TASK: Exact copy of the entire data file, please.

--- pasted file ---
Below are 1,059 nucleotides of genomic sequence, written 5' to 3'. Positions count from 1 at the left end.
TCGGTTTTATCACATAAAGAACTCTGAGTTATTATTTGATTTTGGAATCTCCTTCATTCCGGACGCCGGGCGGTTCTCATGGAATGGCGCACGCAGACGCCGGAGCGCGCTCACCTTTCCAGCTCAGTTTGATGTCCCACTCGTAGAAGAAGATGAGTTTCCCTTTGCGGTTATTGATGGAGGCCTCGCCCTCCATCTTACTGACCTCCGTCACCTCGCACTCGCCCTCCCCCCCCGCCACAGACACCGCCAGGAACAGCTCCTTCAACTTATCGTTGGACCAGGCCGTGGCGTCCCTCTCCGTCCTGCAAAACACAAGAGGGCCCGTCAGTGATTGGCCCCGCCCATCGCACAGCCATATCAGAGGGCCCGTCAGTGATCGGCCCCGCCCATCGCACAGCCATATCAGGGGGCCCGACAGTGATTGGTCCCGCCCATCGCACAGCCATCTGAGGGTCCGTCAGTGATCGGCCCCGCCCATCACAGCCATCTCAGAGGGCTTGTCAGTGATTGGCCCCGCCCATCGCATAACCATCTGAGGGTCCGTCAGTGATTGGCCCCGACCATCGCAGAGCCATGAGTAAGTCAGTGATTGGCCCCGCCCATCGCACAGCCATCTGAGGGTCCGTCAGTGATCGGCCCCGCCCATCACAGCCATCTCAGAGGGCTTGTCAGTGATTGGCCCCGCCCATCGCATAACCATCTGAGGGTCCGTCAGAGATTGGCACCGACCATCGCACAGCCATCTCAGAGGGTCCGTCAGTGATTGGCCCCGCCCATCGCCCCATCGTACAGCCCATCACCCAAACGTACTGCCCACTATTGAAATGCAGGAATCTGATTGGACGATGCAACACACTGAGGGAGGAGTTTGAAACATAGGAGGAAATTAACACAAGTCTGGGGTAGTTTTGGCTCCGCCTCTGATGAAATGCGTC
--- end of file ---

Below are 1,059 nucleotides of genomic sequence, written 5' to 3'. Positions count from 1 at the left end.
TCGGTTTTATCACATAAAGAACTCTGAGTTATTATTTGATTTTGGAATCTCCTTCATTCCGGACGCCGGGCGGTTCTCATGGAATGGCGCACGCAGACGCCGGAGCGCGCTCACCTTTCCAGCTCAGTTTGATGTCCCACTCGTAGAAGAAGATGAGTTTCCCTTTGCGGTTATTGATGGAGGCCTCGCCCTCCATCTTACTGACCTCCGTCACCTCGCACTCGCCCTCCCCCCCCGCCACAGACACCGCCAGGAACAGCTCCTTCAACTTATCGTTGGACCAGGCCGTGGCGTCCCTCTCCGTCCTGCAAAACACAAGAGGGCCCGTCAGTGATTGGCCCCGCCCATCGCACAGCCATATCAGAGGGCCCGTCAGTGATCGGCCCCGCCCATCGCACAGCCATATCAGGGGGCCCGACAGTGATTGGTCCCGCCCATCGCACAGCCATCTGAGGGTCCGTCAGTGATCGGCCCCGCCCATCACAGCCATCTCAGAGGGCTTGTCAGTGATTGGCCCCGCCCATCGCATAACCATCTGAGGGTCCGTCAGTGATTGGCCCCGACCATCGCAGAGCCATGAGTAAGTCAGTGATTGGCCCCGCCCATCGCACAGCCATCTGAGGGTCCGTCAGTGATCGGCCCCGCCCATCACAGCCATCTCAGAGGGCTTGTCAGTGATTGGCCCCGCCCATCGCATAACCATCTGAGGGTCCGTCAGAGATTGGCACCGACCATCGCACAGCCATCTCAGAGGGTCCGTCAGTGATTGGCCCCGCCCATCGCCCCATCGTACAGCCCATCACCCAAACGTACTGCCCACTATTGAAATGCAGGAATCTGATTGGACGATGCAACACACTGAGGGAGGAGTTTGAAACATAGGAGGAAATTAACACAAGTCTGGGGTAGTTTTGGCTCCGCCTCTGATGAAATGCGTC